Besson has asked reporters not to reveal the film’s plot; it might be helpful to imagine Samuel Beckett’s It’s a Wonderful Life with a leggy, blonde supermodel as the angel. The biggest surprise about Angel-A, especially considering the director’s reputation for action, is its intense romanticism. In the film’s central scene, Debbouze’s character stands in front of a mirror, forced to confront everything wrong with himself. As Besson puts it, “He’s small, he’s from a minority, he’s lying all the time, and what he has to do is accept the fact that he is beautiful inside even though he hates himself. In a way that’s sort of what Jemel has gone through in his real life. For fifteen years he’s been hiding behind his comedy act, hiding because he’s small, he’s Arabic, and he had this accident that made his one arm sort of dead.”
The director could see that the actor was afraid of the scene, essentially a three-minute monologue that offered no place to hide. Originally the director planned to shoot it in the middle of the production schedule, but two days before he decided to hold off. “Three weeks later Jemel feels more comfortable with himself and I reschedule it again. I was trying to figure when would be the best moment to help him, but to help the film as well. And at the end I said to him, we’re gonna do it the last day. He’s a little melancholy already about the film ending, so that’s why I push for the last day of shooting, so I can use that emotion. And what you have in the film is the first take. We were both crying afterward. It was like he was experiencing it in his life, not just in the film.”
Through EuropaCorp, Besson oversees ten to twelve projects a year, writing and/or producing many of them himself. He started the company because of the trouble he had financing his earlier films. “Half my time was spent taking care of money,” he complains. “I start my day and I was already tired. Now I have great people taking care of everything. Maybe eighty per cent of my time is creative, whereas ten years ago that would only be forty per cent.”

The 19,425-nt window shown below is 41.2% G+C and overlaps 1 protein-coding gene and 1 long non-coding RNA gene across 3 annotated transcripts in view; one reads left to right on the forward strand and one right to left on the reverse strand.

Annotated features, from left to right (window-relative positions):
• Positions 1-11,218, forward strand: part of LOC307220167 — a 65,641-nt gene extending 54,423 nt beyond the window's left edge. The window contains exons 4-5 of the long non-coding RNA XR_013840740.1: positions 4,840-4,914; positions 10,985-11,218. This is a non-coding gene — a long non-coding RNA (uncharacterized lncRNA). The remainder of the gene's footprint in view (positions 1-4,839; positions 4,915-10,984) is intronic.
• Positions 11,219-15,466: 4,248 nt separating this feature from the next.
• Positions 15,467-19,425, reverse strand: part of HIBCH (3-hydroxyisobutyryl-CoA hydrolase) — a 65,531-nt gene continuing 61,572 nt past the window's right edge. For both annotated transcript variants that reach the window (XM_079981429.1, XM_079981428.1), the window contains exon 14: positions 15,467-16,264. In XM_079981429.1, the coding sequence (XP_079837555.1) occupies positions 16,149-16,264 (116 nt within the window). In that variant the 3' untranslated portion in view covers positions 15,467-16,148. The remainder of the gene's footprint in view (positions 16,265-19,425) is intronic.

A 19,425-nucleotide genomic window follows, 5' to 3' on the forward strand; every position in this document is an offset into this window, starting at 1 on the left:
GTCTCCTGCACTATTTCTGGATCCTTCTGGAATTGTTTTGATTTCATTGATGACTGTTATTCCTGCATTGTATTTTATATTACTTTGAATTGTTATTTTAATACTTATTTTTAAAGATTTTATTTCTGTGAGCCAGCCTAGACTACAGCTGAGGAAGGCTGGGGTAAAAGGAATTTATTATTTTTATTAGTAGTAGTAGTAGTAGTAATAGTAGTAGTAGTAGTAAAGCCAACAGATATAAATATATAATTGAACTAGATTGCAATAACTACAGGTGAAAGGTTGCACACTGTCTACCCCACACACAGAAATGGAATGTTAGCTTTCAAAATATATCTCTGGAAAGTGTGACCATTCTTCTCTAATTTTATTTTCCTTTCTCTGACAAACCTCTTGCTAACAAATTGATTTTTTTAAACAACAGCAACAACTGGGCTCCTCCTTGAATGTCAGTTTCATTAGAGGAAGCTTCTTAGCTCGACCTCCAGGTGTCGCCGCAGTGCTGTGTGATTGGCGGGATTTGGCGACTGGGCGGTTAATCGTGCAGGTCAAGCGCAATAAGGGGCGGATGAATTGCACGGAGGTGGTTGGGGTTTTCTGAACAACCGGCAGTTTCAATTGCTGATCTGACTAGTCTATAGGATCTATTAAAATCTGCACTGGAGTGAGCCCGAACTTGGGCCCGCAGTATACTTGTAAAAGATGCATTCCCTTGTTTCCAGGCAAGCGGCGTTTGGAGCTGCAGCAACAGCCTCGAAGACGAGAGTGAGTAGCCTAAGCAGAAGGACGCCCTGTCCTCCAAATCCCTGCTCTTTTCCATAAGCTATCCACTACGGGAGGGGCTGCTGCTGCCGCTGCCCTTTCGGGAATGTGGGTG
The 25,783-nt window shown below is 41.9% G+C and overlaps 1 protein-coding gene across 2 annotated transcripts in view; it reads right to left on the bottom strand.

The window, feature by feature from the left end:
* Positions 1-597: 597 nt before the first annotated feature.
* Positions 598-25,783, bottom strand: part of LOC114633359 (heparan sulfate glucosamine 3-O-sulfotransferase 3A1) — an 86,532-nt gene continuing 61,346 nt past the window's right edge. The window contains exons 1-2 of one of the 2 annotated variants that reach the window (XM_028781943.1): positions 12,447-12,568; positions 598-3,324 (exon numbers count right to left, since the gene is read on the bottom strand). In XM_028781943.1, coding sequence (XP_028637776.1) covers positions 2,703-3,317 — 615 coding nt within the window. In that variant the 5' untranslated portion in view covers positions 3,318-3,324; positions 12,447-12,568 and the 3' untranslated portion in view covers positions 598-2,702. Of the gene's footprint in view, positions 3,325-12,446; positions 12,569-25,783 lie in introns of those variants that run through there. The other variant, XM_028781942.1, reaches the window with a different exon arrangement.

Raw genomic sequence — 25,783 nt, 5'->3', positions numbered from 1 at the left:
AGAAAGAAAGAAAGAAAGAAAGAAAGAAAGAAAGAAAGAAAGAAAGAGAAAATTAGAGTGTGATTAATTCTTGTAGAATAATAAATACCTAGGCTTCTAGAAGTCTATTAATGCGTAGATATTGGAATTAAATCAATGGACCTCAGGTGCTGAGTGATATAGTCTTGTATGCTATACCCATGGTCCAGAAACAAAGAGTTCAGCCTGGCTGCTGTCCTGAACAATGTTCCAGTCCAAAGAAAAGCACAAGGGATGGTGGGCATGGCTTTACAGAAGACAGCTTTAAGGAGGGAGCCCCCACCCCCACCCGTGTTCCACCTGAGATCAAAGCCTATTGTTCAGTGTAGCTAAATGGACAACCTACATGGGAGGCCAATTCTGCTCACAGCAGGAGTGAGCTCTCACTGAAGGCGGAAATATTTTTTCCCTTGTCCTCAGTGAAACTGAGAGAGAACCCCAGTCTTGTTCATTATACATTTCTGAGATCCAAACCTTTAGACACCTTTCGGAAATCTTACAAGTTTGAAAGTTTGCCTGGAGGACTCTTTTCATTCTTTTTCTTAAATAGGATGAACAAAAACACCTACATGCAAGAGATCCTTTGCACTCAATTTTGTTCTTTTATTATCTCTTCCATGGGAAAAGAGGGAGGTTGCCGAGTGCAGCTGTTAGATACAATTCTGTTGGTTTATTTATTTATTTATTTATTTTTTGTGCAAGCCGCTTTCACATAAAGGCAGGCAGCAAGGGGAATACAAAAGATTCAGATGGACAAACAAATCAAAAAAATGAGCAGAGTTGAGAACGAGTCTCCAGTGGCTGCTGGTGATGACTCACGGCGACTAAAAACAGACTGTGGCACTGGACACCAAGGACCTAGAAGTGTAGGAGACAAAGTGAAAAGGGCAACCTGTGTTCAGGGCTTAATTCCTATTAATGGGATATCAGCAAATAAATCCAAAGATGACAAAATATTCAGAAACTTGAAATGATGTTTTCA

Besson describes EuropaCorp as “artisanal” filmmaking. “Our approach is, this is the film we want to do, how are we going to find money to do it? In Hollywood, it’s the reverse: This is how much we want to spend, what kind of film can we get? There’s a real disconnect with some Hollywood people. When we were trying to sell Danny the Dog (a Jet Li vehicle released in the United States as Unleashed), we met marketing people who said, ‘We really like it, but we don’t know how to release it, so we’re going to pass.’ It’s like they don’t want to do their job.”
If they share any one trait, films from EuropaCorp are marked by their quick, punchy editing, something Besson takes a personal hand in. Talking about the popular Transporter series, for example, he explains how his contributions went beyond scripting and casting. “The freshness is very important on the editing. When you spend too much time on a film, you get lost. You don’t know anymore what is funny, what is too fast. I’m always the last one to watch a cut because I want to be fresh, I want to be the last bullet.”
Critics have been notably harsh with Besson, who has been accused of everything from plagiarism to “the end of French cinema as we know it” with 1990’s La Femme Nikita. The filmmaker insists that he doesn’t mind personal criticism. “People who pay to see the film are never aggressive, they’re never mean. They don’t like something, that’s fine, that’s how you choose between what you want and what you don’t want. But professional critics–why would a newspaper send a seventy-year-old guy to review Transporter or District B-13? They’re not for him.
“Plus the reviews come out right after you’ve finished the film, the moment when you’re the most vulnerable. You have no skin, believe me. It’s like I’m afraid to see my mom, my brother, the butcher down the street, worried about what they think. You know, no one is perfect in his own country. I have so much trouble in France, they all hate me, but that’s another story.”